Chris Maume: Sport on TV

Bruno's friends win on points in lightweight mismatch
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The Independent Online

"When he went off the rails, I know that definitely, definitely affected him mentally," the promoter said in Frank Bruno: Gloves Off (ITV1, Tuesday), the former world heavyweight champion's first TV appearance since his excruciating Celebrity Sleepover in 2001, which was filmed the day after he had been served with divorce papers and was visibly on the slide.

The Uncle Tom issue seemed to come to a head for Bruno in 1993 before he fought Lennox Lewis, who evoked Harriet Beecher Stowe for the purposes of hyping the bout. Bruno did not forget. A couple of years later, after he had beaten Oliver McCall to win the world title, his ringside interview was tortured.

"It's hard to put it into words," he said, "I'm busted up, I'm over the moon, I'm happy." Then he started crying. "I'm not an Uncle Tom man, no way, I love my brother, I'm not an Uncle Tom." Warren was edited back in to say, 'I told you so'. "I'm telling you, man, that was in his head."

Retirement also hit him hard, coming as it did after a second crushing defeat by Mike Tyson, while much was also made of the role of his ex-wife Laura - who was effectively mugged by the film's makers. True, any notion of objectivity was hobbled by the legal fallout from the divorce which means they're forbidden from talking about any aspect of their lives together. But could someone not have been enlisted to speak up for her?

There was an ascending scale of bitching from The Friends Of Frank Bruno. Sophie Lawrence, the former EastEnders actress who played in panto with him, was first and kindest. "A lot of Frank's success was down to the fact that she was there, and she was driven," she said. His friend Stephen Purdew, the owner of Champneys Health Resorts, weighed in with, "There's a side to her that I don't find very pleasant", while Nigel Benn, who often carried the flag into the ring for him, ventured: "A lot of people think she's a pain in the backside." Cass Pennant, the hooligan turned writer who has been a friend since he rescued the young Bruno from a gang of skinheads, fired the heavy artillery.

"She's two people," he said of Laura. "She's a down to earth, ordinary girl ... then she's this other character - that's the character Frank's terrified of, absolutely terrified of." So terrified that he obtained a court order banning her from harassing or molesting him. Sorry, my mistake: Laura obtained the court order, not Frank, though you'd hardly think so from Gloves Off.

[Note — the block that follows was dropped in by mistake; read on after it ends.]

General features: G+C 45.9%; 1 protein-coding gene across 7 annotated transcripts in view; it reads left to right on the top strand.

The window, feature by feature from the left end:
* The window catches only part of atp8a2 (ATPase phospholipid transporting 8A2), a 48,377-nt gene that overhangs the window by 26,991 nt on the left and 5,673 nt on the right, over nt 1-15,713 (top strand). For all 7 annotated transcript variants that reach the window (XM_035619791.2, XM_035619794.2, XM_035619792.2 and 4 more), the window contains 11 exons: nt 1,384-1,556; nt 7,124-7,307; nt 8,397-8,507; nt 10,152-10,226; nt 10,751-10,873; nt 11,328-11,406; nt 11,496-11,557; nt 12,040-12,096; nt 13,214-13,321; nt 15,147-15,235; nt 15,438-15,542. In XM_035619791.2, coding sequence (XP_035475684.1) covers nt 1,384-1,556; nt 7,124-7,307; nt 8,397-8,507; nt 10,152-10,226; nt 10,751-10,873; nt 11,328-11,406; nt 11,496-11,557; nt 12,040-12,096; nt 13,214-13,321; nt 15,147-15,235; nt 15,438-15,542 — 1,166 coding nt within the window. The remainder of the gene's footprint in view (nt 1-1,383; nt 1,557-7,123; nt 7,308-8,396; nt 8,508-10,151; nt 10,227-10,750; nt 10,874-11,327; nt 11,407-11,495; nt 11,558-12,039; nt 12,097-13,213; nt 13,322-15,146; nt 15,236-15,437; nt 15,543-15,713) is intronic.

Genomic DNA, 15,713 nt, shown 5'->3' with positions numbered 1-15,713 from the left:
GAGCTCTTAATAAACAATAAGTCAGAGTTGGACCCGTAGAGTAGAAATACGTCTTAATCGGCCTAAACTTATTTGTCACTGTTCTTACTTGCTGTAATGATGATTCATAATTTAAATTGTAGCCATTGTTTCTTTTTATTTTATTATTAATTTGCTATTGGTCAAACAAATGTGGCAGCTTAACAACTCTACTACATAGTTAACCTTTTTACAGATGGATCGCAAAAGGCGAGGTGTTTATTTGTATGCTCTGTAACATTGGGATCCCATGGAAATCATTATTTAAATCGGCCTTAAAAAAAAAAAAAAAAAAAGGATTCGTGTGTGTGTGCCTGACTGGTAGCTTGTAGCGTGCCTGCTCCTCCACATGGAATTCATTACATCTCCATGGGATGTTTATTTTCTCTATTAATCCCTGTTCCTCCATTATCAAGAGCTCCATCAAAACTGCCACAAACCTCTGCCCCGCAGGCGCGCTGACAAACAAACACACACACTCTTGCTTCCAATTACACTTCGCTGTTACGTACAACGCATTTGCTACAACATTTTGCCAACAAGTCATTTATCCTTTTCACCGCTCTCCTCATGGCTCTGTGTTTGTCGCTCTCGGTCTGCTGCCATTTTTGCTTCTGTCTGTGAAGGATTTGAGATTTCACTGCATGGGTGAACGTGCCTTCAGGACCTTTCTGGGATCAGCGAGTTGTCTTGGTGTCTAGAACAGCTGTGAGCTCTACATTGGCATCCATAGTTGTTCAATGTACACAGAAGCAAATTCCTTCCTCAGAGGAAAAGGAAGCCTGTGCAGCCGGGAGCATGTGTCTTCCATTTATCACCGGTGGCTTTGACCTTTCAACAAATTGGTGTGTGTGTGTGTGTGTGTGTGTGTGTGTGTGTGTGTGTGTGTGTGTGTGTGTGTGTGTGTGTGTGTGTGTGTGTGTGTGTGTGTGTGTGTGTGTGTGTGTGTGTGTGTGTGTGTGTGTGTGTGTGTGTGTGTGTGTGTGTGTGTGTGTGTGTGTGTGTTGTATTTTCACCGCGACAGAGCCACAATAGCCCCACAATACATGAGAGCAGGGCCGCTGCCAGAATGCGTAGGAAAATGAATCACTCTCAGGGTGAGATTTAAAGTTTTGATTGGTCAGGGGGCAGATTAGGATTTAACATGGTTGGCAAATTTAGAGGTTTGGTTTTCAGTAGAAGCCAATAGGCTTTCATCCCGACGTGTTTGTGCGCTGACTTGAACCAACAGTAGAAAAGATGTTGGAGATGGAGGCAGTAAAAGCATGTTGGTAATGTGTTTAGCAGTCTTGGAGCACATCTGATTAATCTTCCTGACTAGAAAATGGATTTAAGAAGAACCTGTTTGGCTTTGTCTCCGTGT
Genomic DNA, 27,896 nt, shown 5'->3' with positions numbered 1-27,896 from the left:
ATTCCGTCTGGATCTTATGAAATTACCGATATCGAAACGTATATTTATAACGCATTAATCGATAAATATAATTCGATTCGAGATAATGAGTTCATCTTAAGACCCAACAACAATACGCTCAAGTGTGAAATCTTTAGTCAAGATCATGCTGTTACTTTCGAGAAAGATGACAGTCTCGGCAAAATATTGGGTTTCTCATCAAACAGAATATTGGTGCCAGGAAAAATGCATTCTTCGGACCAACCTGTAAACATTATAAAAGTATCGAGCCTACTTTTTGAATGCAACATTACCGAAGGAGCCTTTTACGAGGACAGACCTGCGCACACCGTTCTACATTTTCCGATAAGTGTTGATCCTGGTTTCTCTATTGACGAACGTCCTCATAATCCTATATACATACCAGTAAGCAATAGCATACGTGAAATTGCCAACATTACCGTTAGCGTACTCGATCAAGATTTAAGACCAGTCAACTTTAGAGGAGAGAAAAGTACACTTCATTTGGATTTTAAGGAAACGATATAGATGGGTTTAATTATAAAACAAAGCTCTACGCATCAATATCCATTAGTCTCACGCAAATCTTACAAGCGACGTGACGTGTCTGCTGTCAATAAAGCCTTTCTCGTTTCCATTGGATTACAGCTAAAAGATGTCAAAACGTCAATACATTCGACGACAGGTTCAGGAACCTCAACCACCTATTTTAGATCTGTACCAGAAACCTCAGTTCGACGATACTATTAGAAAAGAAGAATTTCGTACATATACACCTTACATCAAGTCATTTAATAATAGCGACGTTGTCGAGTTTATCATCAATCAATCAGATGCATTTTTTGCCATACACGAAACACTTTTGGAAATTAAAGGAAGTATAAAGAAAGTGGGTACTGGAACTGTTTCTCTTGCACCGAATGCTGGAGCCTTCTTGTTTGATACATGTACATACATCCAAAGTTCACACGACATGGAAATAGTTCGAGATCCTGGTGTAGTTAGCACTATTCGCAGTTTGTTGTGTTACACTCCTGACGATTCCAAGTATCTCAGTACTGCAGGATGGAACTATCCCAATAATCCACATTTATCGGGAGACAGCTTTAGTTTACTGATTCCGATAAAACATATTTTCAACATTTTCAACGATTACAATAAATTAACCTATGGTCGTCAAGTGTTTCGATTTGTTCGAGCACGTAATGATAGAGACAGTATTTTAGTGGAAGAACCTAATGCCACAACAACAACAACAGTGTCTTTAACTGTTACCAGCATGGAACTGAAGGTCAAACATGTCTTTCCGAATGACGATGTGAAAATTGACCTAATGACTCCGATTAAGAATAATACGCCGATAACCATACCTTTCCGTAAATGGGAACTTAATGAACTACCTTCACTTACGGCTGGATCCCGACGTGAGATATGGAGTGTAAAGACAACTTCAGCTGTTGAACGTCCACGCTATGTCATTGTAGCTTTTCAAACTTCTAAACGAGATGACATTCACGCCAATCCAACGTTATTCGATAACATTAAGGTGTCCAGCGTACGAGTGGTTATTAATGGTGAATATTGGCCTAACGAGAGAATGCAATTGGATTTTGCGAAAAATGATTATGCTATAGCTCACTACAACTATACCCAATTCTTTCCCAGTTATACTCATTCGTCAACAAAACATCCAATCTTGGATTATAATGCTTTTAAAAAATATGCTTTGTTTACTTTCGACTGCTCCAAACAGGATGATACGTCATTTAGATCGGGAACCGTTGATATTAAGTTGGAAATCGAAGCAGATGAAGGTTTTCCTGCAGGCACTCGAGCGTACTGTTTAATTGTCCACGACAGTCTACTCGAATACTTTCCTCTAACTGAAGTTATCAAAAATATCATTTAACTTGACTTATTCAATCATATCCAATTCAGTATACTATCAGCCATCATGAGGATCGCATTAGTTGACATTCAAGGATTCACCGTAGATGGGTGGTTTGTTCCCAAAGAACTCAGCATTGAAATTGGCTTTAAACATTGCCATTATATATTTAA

After his breakdown a couple of years ago, when he was diagnosed with bipolar disorder and sectioned for 28 days, Bruno has been slowly finding inner peace. He lives at a Champneys Resort courtesy of Purdew and takes his medication every day. You wish him well, but it's difficult to know how far his cause was served by such a one-eyed film.

Tommy Simpson didn't have to deal with retirement blues. When he died on Mont Ventoux during the 1967 Tour de France, he had big negotiations coming up; at 29 he was looking for a fat contract to make him financially secure. Which meant, he reckoned, a podium finish or a few days in yellow. That was why he took the drug that helped kill him. What also helped kill him was his innate ability to push himself beyond sane limits.

Death on the Mountain (BBC2, Wednesday) concentrated on the last day of his life. He had been sick since the first Alpine stage and was struggling. Histeam-mate Vin Denson told him to settle for what he had.

He didn't, and paid the ultimate price. One of cycling's ancien régime, Jean Stablinski, lauded him. "He kept going to the end of his reserves," he said. "That's a great quality. All the great riders know how to do that." Including the dead ones.

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